Enterococcus

Enterokokken

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Changed on: 08.04.2019
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Enterococcus

Enterococcus are sphere-shaped bacteria (coccus) which are part of the normal intestinal flora of the large intestine (Greek: enteron = intestine) in humans and numerous mammals, as well as birds; thus, they are referred to as Enterococcus.

These bacteria were first grown from stool samples in 1899. Should the bacteria start spreading from the intestine, this could lead to infections of the urinal tract, peritonitis and, in rare cases – when the bacteria enter the bloodstream or in the case of damaged heart valves – to endocarditis.

Enterococcus play a role in fermentation and maturing processes in foods (e.g. Camembert and goat’s cheese). As these bacteria can be found in the stool of humans and animals on a regular basis, they are classified as indicators for the pollution of bathing waters with faeces.
E. coli is also used as an indicator for faeces pollution, in addition to enterococcus. Faecal pollution could lead to infections via the importing of obligatory pathogenic microorganisms (e.g. stool from people with hepatitis A viruses).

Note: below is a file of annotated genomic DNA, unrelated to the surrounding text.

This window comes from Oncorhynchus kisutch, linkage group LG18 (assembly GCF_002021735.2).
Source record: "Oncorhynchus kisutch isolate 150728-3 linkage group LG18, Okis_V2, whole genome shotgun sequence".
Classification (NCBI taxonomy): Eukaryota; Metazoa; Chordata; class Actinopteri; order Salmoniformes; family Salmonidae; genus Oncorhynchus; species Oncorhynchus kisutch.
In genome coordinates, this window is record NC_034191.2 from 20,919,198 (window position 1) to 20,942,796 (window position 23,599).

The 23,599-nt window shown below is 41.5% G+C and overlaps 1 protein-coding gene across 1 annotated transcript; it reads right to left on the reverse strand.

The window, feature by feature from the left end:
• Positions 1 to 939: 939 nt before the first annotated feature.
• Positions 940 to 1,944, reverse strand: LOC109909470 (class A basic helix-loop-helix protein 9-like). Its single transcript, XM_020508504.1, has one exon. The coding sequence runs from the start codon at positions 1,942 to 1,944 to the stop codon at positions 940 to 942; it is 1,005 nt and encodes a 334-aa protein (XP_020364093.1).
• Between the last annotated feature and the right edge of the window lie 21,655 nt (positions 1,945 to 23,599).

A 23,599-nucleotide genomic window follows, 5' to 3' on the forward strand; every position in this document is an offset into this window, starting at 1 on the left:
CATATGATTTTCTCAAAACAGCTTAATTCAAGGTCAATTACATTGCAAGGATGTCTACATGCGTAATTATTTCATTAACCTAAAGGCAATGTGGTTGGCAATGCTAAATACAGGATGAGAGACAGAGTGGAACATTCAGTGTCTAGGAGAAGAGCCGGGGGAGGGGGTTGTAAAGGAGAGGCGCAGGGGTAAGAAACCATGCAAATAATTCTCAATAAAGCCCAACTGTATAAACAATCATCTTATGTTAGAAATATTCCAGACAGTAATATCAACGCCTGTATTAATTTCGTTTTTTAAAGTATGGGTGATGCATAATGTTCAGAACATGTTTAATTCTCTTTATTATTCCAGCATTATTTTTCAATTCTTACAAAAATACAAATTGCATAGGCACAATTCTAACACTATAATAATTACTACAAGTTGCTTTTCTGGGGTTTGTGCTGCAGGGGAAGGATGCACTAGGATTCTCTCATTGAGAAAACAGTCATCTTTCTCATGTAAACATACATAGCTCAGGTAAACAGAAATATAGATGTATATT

Enterococcus are analysed in drinking water, swimming pool and bathing waters on a regular basis in line with the given legal regulations. The detection of enterococcus indicates a high probability of faecal pollution, which means that the water might be contaminated with pathogenic microorganisms (bacteria, viruses, parasites). There are parameters (limits) of 0 to 100 ml in place for drinking water -- i.e. no enterococcus must be detected in 100 ml of water.

The water supplier must undertake immediate measures to restore perfect drinking water quality, as soon as enterococcus are detected in drinking water. In such cases, the disinfection of the drinking water using appropriate and admitted disinfectants (e.g. chlorine, chlorine dioxide, sodium hypochlorite) is required.

Water supply companies are legally obliged – in line with the Austrian Drinking Water Regulation -- to inform their customers of the situation and any preventative measures (e.g. limited use of water or specific treatment methods such as boiling the water for at least three minutes, if microbiological requirements were not met). Furthermore, commercial customers must be informed that this information must be made available to all end-consumers in an appropriate manner (e.g. poster on a noticeboard in a building).

Bacteriological tests are required following the completion of the disinfection process to assess the success of the actions taken.

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